Pumpkin pie was off the beaten path at first Thanksgiving

Please help me settle a debate I've been having with my husband about pumpkin pie. He insists pumpkin pies have been around since the first Thanksgiving going back to the pilgrim days. That doesn't seem right to me. Is he full of happy horse hockey?

— M.F., Jacksonville

We normally steer clear of marital spats, but given the fact your hubby is a charter member of the SYA Foundation, we take delight in stepping into the fray to report your significant other has egg on his face.

That would be the egg you use in making a pumpkin pie, because you are correct, M.F.

Back in 1621, when the pilgrims gathered for their first dinner to give thanks, the only food they had for sure during that lean period was corn, water fowl and venison, according to the Smithsonian magazine.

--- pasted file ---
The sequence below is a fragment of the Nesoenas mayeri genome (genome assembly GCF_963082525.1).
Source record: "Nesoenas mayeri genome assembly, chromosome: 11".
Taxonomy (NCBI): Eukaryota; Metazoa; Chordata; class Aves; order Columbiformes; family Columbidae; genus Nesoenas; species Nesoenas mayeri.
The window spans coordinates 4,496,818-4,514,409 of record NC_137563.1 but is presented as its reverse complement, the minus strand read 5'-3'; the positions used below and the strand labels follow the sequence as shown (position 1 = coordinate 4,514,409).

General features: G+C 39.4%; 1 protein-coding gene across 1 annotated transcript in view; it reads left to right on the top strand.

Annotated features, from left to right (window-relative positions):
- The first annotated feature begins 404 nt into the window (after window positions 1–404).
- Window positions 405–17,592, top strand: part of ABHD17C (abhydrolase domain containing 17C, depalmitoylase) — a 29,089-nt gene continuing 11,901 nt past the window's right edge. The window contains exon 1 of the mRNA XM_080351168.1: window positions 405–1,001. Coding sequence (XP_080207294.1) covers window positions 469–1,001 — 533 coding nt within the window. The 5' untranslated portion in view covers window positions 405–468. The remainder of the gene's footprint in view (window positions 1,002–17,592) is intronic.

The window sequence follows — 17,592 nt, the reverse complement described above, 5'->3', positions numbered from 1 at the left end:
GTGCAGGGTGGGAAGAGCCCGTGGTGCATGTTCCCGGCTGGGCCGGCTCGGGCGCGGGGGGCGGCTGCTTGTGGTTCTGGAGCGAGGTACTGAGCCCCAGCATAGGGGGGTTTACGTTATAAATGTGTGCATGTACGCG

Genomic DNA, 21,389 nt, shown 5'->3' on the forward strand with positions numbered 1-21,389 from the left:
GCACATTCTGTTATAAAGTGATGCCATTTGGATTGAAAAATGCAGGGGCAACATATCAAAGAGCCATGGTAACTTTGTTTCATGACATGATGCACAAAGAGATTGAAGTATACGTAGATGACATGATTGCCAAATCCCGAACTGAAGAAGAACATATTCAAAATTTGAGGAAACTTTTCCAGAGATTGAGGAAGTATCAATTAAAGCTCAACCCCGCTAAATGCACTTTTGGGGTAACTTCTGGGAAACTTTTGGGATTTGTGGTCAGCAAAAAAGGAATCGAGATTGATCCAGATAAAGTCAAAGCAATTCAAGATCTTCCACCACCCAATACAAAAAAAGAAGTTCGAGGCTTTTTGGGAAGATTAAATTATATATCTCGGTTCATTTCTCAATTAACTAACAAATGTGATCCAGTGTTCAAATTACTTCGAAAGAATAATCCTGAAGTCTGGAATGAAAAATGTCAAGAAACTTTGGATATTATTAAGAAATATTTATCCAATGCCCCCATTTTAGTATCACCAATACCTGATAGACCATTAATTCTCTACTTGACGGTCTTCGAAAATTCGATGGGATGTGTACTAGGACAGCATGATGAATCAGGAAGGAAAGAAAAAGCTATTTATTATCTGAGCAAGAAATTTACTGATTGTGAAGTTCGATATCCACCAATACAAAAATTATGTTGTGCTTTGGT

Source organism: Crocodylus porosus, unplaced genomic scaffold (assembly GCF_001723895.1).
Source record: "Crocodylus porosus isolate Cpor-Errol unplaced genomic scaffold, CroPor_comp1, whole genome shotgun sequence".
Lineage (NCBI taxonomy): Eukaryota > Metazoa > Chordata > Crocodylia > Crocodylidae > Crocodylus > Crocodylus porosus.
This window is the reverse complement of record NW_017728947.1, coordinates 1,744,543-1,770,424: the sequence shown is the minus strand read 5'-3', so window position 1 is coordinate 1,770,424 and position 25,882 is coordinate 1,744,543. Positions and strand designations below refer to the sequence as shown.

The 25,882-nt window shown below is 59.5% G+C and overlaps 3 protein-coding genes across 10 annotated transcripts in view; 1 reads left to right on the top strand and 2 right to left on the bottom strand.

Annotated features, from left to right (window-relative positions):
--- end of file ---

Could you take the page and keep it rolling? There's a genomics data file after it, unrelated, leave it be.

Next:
Pumpkins are native to our continent, but they were not used in pies during that period. The folks in their funny hats apparently ate their pumpkins boiled, something that would be a bit bland to the pumpkin pie aficionados at SYA.

Recipes for pumpkin pie started popping up in 1670 in cookbooks back in jolly old England but none were published in New England until 1796, according to our research.

Another native ingredient that likely was not on that 1621 table was turkey, the Smithsonian reports. However, stuffed turkeys have been a favorite main dish for Thanksgiving for the past century.

Of course, Thanksgiving also has to include cranberries, sweet potatoes, mashed potatoes and gravy.

We hope you and yours enjoy a wonderful Thanksgiving holiday this year.

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